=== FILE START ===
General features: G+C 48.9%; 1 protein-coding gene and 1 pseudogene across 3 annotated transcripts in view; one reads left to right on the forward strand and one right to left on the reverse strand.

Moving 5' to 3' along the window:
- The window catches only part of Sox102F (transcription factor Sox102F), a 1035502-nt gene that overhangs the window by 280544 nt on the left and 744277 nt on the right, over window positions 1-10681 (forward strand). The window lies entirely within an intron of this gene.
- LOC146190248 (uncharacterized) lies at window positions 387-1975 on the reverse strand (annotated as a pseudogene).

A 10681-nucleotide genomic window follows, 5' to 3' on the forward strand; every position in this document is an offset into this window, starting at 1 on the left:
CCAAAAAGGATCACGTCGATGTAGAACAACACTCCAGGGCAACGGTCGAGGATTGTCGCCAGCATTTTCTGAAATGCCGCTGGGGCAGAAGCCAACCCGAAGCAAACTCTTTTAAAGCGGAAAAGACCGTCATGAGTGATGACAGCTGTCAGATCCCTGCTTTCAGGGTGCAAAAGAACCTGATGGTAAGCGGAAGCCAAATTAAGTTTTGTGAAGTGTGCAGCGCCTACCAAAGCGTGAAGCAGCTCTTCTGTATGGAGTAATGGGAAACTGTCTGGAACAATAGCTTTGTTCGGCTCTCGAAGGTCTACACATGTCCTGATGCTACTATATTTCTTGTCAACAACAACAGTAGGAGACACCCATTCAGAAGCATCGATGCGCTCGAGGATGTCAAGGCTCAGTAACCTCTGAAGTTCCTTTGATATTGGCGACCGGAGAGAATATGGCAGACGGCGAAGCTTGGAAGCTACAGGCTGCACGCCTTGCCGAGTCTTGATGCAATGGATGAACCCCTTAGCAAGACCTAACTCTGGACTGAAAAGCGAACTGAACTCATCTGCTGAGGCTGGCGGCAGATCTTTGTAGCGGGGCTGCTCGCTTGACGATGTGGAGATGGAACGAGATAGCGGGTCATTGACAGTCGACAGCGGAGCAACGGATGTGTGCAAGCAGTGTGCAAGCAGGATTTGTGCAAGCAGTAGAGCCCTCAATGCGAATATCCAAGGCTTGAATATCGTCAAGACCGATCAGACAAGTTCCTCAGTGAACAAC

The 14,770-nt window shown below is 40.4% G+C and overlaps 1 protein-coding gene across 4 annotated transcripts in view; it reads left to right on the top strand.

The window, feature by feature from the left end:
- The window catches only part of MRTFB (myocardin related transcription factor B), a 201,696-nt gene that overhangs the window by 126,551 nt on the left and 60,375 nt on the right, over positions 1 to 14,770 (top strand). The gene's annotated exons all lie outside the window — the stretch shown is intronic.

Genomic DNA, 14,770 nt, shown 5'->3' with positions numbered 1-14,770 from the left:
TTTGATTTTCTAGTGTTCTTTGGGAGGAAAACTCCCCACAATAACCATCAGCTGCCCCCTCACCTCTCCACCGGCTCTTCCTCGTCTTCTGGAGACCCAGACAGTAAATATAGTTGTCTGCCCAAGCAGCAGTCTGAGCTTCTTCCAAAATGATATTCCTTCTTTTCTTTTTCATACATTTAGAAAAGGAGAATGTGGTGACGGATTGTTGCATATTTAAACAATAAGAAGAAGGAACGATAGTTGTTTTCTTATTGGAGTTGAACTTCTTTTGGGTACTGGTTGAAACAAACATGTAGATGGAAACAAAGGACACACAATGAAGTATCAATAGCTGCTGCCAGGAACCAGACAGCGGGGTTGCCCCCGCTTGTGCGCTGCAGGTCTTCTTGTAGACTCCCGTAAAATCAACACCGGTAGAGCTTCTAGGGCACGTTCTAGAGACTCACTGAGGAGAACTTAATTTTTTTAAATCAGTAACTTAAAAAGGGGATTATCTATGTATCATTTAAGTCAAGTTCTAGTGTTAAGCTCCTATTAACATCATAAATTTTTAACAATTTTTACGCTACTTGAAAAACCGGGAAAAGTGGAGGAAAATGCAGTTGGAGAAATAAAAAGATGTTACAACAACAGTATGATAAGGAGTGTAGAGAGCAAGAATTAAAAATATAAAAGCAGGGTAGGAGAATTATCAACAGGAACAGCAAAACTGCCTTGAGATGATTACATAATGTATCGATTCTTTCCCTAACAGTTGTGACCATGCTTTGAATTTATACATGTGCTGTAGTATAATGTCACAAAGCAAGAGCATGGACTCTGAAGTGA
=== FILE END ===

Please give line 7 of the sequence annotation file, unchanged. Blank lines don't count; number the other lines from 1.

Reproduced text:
The 14,770-nt window shown below is 40.4% G+C and overlaps 1 protein-coding gene across 4 annotated transcripts in view; it reads left to right on the top strand.